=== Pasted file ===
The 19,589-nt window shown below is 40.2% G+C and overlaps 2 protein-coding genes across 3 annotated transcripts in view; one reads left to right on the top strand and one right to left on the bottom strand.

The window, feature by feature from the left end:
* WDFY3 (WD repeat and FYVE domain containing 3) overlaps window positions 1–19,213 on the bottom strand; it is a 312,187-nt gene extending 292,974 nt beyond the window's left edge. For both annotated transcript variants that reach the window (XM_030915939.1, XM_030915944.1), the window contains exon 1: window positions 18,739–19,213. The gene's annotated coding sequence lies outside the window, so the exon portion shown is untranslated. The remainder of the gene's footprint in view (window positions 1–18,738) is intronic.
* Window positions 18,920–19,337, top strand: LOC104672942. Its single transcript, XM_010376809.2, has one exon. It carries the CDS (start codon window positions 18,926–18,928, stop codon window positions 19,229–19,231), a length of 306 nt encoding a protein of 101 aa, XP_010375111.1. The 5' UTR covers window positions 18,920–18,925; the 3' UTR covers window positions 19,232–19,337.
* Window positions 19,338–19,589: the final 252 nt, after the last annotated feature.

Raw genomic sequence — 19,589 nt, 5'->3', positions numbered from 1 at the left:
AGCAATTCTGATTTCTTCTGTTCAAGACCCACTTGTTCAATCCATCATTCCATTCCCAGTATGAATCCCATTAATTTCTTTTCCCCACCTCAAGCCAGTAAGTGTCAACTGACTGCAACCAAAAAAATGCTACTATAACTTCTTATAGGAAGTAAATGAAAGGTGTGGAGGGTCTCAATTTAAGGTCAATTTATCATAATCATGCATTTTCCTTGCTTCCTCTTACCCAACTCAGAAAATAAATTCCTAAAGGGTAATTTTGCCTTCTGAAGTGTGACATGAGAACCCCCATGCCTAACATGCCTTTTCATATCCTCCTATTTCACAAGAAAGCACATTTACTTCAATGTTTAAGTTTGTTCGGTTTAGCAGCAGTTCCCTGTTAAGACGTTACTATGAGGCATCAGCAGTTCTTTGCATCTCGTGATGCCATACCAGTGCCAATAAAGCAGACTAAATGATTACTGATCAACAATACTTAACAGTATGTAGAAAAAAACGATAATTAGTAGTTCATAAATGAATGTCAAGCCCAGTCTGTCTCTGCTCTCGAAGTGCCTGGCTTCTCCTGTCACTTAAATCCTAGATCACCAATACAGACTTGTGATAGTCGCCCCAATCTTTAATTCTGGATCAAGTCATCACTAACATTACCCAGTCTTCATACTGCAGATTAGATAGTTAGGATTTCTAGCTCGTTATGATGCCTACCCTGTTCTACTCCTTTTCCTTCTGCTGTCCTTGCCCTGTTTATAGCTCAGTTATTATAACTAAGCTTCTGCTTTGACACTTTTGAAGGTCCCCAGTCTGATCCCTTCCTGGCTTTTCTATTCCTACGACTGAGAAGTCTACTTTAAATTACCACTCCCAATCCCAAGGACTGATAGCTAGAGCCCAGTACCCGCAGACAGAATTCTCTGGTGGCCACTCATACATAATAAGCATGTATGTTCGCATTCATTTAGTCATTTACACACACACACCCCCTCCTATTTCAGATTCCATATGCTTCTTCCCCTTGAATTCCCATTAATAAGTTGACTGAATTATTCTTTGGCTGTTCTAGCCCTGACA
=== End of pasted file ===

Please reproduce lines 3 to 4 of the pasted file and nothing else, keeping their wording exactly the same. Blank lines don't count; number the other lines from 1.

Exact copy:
* WDFY3 (WD repeat and FYVE domain containing 3) overlaps window positions 1–19,213 on the bottom strand; it is a 312,187-nt gene extending 292,974 nt beyond the window's left edge. For both annotated transcript variants that reach the window (XM_030915939.1, XM_030915944.1), the window contains exon 1: window positions 18,739–19,213. The gene's annotated coding sequence lies outside the window, so the exon portion shown is untranslated. The remainder of the gene's footprint in view (window positions 1–18,738) is intronic.
* Window positions 18,920–19,337, top strand: LOC104672942. Its single transcript, XM_010376809.2, has one exon. It carries the CDS (start codon window positions 18,926–18,928, stop codon window positions 19,229–19,231), a length of 306 nt encoding a protein of 101 aa, XP_010375111.1. The 5' UTR covers window positions 18,920–18,925; the 3' UTR covers window positions 19,232–19,337.